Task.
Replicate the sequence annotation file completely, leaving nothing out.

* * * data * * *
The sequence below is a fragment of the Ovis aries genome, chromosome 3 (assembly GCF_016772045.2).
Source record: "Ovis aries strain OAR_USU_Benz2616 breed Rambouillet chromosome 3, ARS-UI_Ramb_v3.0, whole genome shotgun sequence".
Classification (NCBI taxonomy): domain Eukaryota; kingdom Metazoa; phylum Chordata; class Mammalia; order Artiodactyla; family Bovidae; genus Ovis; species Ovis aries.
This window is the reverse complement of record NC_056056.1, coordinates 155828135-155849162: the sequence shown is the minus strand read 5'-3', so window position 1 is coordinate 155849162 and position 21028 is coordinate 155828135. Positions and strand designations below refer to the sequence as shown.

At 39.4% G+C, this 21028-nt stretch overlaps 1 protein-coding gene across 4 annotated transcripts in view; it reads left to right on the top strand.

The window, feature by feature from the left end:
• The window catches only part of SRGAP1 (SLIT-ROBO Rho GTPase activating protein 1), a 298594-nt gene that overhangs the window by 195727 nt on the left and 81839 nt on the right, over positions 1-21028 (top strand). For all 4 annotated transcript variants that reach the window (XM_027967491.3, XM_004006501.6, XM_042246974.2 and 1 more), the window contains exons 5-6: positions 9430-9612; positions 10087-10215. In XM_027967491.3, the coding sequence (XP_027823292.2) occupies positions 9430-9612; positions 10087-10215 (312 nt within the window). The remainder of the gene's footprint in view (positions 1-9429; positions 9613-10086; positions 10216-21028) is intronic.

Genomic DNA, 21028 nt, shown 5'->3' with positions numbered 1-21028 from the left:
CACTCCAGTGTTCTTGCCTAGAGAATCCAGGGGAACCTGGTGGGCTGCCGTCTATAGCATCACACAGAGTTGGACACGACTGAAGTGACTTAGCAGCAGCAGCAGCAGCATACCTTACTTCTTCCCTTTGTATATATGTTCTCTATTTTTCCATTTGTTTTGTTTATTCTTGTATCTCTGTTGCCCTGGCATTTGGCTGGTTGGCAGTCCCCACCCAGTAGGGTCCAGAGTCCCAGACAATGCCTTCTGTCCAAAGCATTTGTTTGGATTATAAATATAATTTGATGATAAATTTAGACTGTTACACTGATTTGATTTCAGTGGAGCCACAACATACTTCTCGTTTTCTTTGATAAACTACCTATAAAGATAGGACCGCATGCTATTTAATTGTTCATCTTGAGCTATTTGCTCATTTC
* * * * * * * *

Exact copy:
The sequence below is a fragment of the Ovis aries genome, chromosome 3 (assembly GCF_016772045.2).
Source record: "Ovis aries strain OAR_USU_Benz2616 breed Rambouillet chromosome 3, ARS-UI_Ramb_v3.0, whole genome shotgun sequence".
Classification (NCBI taxonomy): domain Eukaryota; kingdom Metazoa; phylum Chordata; class Mammalia; order Artiodactyla; family Bovidae; genus Ovis; species Ovis aries.
This window is the reverse complement of record NC_056056.1, coordinates 155828135-155849162: the sequence shown is the minus strand read 5'-3', so window position 1 is coordinate 155849162 and position 21028 is coordinate 155828135. Positions and strand designations below refer to the sequence as shown.

At 39.4% G+C, this 21028-nt stretch overlaps 1 protein-coding gene across 4 annotated transcripts in view; it reads left to right on the top strand.

The window, feature by feature from the left end:
• The window catches only part of SRGAP1 (SLIT-ROBO Rho GTPase activating protein 1), a 298594-nt gene that overhangs the window by 195727 nt on the left and 81839 nt on the right, over positions 1-21028 (top strand). For all 4 annotated transcript variants that reach the window (XM_027967491.3, XM_004006501.6, XM_042246974.2 and 1 more), the window contains exons 5-6: positions 9430-9612; positions 10087-10215. In XM_027967491.3, the coding sequence (XP_027823292.2) occupies positions 9430-9612; positions 10087-10215 (312 nt within the window). The remainder of the gene's footprint in view (positions 1-9429; positions 9613-10086; positions 10216-21028) is intronic.

Genomic DNA, 21028 nt, shown 5'->3' with positions numbered 1-21028 from the left:
CACTCCAGTGTTCTTGCCTAGAGAATCCAGGGGAACCTGGTGGGCTGCCGTCTATAGCATCACACAGAGTTGGACACGACTGAAGTGACTTAGCAGCAGCAGCAGCAGCATACCTTACTTCTTCCCTTTGTATATATGTTCTCTATTTTTCCATTTGTTTTGTTTATTCTTGTATCTCTGTTGCCCTGGCATTTGGCTGGTTGGCAGTCCCCACCCAGTAGGGTCCAGAGTCCCAGACAATGCCTTCTGTCCAAAGCATTTGTTTGGATTATAAATATAATTTGATGATAAATTTAGACTGTTACACTGATTTGATTTCAGTGGAGCCACAACATACTTCTCGTTTTCTTTGATAAACTACCTATAAAGATAGGACCGCATGCTATTTAATTGTTCATCTTGAGCTATTTGCTCATTTC